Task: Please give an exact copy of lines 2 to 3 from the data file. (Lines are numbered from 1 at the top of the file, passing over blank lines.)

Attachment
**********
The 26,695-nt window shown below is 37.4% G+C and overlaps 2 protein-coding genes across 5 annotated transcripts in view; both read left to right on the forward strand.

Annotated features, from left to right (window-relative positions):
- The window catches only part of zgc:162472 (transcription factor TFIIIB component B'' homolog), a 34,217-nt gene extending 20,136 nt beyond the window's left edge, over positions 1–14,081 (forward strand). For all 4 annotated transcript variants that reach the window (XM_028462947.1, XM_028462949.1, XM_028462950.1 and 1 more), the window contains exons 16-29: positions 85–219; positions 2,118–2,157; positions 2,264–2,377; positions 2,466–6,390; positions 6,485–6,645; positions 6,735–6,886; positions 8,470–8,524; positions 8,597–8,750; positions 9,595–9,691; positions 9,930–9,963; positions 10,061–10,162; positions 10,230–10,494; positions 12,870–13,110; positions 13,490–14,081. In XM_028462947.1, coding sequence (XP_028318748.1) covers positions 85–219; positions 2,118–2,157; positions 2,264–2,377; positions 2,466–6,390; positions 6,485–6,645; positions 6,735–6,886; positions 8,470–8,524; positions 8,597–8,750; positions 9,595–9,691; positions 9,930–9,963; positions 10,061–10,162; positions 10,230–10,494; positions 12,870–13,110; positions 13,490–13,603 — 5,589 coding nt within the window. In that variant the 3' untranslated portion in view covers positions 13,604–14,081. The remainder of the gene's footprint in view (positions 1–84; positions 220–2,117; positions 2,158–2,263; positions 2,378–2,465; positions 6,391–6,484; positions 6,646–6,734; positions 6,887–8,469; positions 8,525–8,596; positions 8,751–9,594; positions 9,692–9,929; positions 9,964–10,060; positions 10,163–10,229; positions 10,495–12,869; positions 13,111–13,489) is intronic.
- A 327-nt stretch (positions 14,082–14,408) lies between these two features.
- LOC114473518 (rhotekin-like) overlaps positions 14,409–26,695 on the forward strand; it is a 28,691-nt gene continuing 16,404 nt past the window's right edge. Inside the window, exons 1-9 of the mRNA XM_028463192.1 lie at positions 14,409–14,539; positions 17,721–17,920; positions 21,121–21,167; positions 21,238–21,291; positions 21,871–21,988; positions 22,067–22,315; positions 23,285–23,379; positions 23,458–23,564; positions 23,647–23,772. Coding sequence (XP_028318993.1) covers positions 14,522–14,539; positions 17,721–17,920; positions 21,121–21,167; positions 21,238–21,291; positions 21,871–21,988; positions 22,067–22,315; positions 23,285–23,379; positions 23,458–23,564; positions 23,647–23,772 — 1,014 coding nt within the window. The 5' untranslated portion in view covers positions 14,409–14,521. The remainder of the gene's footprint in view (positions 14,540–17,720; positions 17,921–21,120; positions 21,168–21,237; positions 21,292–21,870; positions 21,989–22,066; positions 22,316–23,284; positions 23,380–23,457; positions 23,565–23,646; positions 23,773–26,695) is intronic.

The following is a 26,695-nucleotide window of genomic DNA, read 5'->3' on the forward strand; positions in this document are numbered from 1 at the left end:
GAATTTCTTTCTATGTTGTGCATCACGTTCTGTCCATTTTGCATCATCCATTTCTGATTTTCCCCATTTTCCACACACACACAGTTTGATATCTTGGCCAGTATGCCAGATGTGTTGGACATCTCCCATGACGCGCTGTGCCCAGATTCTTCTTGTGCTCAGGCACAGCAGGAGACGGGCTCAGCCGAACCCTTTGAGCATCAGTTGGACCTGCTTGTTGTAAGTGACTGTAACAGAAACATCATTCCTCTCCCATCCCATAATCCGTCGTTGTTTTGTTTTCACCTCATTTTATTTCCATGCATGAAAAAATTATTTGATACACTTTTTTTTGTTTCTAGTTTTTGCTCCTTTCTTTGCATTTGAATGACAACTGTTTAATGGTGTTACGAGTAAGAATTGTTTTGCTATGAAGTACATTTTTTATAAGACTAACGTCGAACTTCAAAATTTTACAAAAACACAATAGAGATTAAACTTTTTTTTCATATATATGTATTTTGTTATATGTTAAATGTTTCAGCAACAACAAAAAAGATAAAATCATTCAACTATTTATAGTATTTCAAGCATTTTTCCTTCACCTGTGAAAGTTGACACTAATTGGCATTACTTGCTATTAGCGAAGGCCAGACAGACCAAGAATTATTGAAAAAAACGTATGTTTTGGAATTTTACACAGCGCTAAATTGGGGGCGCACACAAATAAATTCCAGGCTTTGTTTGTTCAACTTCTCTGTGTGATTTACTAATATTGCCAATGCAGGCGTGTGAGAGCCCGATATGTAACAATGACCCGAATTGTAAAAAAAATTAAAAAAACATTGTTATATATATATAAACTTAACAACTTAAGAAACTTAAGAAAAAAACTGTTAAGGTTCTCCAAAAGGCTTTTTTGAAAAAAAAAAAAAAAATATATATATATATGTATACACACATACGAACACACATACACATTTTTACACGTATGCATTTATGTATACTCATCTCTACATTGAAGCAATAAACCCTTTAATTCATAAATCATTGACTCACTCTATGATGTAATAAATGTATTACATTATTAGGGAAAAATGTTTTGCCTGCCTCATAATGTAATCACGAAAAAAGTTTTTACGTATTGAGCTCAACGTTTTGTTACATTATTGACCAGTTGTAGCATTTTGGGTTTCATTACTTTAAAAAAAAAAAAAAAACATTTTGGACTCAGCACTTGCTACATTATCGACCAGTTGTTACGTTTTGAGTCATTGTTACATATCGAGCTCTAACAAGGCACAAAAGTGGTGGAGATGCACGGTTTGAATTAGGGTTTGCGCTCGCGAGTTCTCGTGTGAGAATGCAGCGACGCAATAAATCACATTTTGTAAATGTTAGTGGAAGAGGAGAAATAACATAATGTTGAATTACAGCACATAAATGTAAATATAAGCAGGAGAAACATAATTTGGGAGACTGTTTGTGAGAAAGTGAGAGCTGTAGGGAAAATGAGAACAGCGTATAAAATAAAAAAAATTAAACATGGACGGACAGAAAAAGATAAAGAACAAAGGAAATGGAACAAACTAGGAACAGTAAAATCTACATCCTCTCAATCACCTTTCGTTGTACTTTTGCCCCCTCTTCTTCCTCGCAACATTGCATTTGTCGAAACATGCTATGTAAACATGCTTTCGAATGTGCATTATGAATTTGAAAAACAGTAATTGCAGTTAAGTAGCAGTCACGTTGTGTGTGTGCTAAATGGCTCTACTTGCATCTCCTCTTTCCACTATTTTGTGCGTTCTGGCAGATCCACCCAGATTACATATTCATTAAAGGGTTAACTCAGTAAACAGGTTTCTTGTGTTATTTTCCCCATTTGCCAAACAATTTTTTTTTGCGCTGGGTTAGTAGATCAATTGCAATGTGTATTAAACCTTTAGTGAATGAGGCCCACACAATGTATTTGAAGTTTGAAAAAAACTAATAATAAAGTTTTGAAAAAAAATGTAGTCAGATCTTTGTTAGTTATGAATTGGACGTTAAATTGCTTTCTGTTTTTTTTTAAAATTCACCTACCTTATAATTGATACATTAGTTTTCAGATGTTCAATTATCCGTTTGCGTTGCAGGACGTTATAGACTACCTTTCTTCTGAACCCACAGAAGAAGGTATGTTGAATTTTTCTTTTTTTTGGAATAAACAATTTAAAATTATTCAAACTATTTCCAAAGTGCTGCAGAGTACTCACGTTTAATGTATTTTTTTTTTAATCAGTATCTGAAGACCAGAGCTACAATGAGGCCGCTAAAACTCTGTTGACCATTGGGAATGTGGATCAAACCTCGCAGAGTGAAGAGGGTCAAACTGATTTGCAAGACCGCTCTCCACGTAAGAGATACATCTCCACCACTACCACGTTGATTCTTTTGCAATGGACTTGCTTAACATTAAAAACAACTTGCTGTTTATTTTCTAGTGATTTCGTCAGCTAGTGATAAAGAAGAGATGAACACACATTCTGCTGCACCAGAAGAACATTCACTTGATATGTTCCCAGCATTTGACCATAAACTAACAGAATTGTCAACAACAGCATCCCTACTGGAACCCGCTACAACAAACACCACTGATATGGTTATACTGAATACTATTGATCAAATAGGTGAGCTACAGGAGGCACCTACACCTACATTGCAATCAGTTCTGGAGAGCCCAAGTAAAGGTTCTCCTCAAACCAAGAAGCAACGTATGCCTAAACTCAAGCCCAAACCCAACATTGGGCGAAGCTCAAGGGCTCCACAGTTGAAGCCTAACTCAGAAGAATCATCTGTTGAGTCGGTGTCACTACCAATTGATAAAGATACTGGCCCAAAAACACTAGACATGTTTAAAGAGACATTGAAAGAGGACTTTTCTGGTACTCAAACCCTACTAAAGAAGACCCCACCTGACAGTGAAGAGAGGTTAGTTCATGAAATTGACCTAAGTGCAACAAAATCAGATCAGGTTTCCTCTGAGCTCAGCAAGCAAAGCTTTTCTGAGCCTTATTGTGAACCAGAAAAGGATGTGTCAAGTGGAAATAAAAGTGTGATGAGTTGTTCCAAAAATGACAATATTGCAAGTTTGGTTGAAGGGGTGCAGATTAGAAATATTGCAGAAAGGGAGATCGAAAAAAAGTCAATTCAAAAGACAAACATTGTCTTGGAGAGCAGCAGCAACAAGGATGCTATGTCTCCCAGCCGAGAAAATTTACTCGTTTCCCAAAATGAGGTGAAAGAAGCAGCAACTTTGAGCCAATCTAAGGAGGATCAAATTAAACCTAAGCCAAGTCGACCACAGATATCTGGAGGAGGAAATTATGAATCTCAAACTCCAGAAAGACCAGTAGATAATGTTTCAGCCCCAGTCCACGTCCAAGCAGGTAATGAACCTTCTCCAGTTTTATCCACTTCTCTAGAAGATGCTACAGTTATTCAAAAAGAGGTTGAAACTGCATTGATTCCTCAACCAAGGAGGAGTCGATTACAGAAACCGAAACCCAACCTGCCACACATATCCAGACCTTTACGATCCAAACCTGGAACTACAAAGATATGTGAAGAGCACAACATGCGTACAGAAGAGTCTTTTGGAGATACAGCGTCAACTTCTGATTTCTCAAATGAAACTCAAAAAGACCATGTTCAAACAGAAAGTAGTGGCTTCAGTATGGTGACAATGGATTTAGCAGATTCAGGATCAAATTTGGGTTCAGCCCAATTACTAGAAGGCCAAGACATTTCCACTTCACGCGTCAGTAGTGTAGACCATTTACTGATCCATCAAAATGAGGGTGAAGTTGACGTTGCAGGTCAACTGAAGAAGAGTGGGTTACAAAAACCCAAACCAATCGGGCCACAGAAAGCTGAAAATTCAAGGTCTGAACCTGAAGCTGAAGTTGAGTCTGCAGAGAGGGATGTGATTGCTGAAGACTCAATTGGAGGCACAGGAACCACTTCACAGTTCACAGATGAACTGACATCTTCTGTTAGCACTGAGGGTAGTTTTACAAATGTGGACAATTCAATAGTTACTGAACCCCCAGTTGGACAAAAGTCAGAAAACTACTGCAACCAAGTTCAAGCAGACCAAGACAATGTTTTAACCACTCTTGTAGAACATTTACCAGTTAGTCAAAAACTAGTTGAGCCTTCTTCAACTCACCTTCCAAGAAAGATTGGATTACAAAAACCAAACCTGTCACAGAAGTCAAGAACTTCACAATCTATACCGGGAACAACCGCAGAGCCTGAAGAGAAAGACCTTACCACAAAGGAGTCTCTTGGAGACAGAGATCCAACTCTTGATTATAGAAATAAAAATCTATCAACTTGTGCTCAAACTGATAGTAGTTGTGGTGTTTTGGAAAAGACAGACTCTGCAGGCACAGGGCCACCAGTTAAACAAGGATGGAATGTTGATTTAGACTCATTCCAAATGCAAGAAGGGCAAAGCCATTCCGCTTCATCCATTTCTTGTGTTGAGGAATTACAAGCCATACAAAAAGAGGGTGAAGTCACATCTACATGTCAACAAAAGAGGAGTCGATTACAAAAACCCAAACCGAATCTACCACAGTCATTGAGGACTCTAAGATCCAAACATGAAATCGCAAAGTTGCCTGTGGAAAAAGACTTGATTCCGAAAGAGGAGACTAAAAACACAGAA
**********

Annotated features, from left to right (window-relative positions):
- The window catches only part of zgc:162472 (transcription factor TFIIIB component B'' homolog), a 34,217-nt gene extending 20,136 nt beyond the window's left edge, over positions 1–14,081 (forward strand). For all 4 annotated transcript variants that reach the window (XM_028462947.1, XM_028462949.1, XM_028462950.1 and 1 more), the window contains exons 16-29: positions 85–219; positions 2,118–2,157; positions 2,264–2,377; positions 2,466–6,390; positions 6,485–6,645; positions 6,735–6,886; positions 8,470–8,524; positions 8,597–8,750; positions 9,595–9,691; positions 9,930–9,963; positions 10,061–10,162; positions 10,230–10,494; positions 12,870–13,110; positions 13,490–14,081. In XM_028462947.1, coding sequence (XP_028318748.1) covers positions 85–219; positions 2,118–2,157; positions 2,264–2,377; positions 2,466–6,390; positions 6,485–6,645; positions 6,735–6,886; positions 8,470–8,524; positions 8,597–8,750; positions 9,595–9,691; positions 9,930–9,963; positions 10,061–10,162; positions 10,230–10,494; positions 12,870–13,110; positions 13,490–13,603 — 5,589 coding nt within the window. In that variant the 3' untranslated portion in view covers positions 13,604–14,081. The remainder of the gene's footprint in view (positions 1–84; positions 220–2,117; positions 2,158–2,263; positions 2,378–2,465; positions 6,391–6,484; positions 6,646–6,734; positions 6,887–8,469; positions 8,525–8,596; positions 8,751–9,594; positions 9,692–9,929; positions 9,964–10,060; positions 10,163–10,229; positions 10,495–12,869; positions 13,111–13,489) is intronic.